Nanoparticle-Stabilized Foams for High-Temperature, High-Salinity Oil Reservoirs

Singh, Robin (The University of Texas at Austin) | Mohanty, Kishore K. (The University of Texas at Austin)

OnePetro 

Abstract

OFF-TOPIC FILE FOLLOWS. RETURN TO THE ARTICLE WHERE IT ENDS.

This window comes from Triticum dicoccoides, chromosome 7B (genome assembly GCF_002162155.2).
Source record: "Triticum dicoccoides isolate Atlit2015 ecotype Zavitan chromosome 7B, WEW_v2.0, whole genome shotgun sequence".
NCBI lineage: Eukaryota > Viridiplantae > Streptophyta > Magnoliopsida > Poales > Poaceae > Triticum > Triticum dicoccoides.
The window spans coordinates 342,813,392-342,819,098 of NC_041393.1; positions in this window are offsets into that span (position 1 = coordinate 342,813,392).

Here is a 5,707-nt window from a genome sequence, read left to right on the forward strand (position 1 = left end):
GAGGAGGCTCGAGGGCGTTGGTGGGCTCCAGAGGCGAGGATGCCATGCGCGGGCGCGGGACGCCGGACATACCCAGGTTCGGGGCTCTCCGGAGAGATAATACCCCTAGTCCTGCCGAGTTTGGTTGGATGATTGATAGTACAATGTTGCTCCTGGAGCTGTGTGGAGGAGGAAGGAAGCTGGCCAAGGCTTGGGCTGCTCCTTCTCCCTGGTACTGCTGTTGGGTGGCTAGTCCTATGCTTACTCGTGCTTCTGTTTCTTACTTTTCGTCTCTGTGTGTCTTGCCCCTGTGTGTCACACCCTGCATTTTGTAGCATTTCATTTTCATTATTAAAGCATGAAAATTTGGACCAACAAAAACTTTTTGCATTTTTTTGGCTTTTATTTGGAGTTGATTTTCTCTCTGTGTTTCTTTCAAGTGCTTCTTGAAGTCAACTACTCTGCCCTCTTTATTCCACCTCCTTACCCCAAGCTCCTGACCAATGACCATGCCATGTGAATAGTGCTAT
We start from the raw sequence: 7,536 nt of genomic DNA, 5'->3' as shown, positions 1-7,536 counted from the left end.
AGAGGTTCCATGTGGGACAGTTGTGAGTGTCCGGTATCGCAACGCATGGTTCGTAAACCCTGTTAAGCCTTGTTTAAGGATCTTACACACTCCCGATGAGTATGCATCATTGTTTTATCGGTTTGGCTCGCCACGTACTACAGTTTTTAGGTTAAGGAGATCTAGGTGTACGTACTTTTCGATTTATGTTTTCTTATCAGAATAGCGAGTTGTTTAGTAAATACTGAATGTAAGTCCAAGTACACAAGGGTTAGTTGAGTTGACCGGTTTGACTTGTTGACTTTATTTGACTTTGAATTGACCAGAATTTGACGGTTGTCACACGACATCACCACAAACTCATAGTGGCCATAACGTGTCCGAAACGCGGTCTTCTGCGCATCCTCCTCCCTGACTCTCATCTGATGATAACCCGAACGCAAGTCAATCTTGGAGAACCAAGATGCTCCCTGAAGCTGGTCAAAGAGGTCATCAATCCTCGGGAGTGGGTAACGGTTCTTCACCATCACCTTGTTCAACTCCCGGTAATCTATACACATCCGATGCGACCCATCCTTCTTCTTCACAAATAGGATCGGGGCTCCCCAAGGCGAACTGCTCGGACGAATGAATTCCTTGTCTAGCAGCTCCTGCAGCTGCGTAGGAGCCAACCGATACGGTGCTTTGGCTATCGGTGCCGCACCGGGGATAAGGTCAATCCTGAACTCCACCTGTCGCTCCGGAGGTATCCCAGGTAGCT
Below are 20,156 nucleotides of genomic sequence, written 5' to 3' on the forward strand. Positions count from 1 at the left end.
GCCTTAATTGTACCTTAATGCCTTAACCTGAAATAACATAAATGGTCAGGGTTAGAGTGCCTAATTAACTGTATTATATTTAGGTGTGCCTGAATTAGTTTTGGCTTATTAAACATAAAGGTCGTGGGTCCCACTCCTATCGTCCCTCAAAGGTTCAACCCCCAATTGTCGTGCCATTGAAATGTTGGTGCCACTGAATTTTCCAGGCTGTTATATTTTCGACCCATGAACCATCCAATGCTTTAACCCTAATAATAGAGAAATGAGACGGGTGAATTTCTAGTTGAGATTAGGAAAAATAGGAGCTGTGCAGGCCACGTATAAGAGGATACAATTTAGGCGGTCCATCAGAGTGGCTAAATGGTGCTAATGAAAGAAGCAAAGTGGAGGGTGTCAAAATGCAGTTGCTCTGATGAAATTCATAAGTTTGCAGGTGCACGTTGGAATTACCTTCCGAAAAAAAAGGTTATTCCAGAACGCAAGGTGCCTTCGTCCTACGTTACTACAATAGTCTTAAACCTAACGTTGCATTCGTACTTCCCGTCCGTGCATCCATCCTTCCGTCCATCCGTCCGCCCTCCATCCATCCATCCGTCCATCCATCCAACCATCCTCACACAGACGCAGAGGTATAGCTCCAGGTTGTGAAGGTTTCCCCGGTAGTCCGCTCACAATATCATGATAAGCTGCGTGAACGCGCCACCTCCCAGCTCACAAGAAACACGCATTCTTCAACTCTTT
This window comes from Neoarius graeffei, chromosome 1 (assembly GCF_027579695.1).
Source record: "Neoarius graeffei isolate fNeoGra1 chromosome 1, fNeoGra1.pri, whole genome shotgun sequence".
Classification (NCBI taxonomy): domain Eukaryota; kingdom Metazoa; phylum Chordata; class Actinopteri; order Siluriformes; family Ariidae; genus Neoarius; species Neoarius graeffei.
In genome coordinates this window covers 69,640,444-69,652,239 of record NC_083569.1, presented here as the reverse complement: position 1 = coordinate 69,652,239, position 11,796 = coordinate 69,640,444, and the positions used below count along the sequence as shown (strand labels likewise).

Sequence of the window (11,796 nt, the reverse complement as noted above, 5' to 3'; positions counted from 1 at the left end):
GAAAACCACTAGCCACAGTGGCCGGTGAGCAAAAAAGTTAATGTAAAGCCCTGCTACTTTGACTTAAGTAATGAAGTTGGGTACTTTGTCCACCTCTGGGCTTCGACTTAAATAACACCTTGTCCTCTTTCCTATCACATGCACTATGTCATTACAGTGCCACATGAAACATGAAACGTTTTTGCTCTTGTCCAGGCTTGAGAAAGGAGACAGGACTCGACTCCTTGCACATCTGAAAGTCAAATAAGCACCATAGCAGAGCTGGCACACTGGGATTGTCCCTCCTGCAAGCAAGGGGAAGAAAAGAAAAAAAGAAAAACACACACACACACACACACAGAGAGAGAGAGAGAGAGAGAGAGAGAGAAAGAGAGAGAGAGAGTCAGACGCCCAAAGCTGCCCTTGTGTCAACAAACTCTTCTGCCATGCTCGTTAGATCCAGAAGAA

The goal of this work is to develop foams stabilized by a combination of nanoparticles and surfactants for high-temperature, high-salinity reservoirs. Two types of silica nanoparticles (LNP1, LNP2) with different grafted low molecular weight ligands/polymers were used. First, aqueous stability tests of these formulations were performed at high-temperature (80 °C) and high-salinity conditions (8 wt% NaCl and 2 wt% CaCl2). The screened nanoparticles were used in combination with a surfactant. Second, bulk foam tests were performed to evaluate their foaming performance in bulk. Finally, oil displacement experiments were conducted in an in-house, custom-built 2D sand pack with flow visualization. The sand pack had two layers of silica sand — top layer with 40-70 mesh and bottom layer with 100-120 mesh, which resulted in a permeability contrast of 6:1. Water flood with subsequent foam flood was performed. The grafting of low-molecular-weight polymers/ligands on silica nanoparticle surfaces resulted in steric stabilization under high-temperature and high-salinity conditions. In the oil displacement experiments in the layered sand packs, the water flood recoveries were low (~33% OOIP) due to channeling in the top high-permeability region, leaving the bottom low-permeability region completely unswept. Foam flooding with just the surfactant leads to a drastic improvement in sweep efficiency. It resulted in an incremental oil recovery as high as 43.3% OOIP. Different cross-flow behaviors were observed during foam flooding. Significant cross-flow of oil from low-permeability region to high-permeability region was observed for the case of surfactant. Conversely, the LNP2-surfactant blend resulted in no crossflow from the low permeability layer with complete blocking of the high-permeability region due to the formation of in-situ emulsion. Such selective plugging of high-perm channels via nanoparticles with optimum surface coating has significant potential in recovering oil from heterogeneous reservoirs.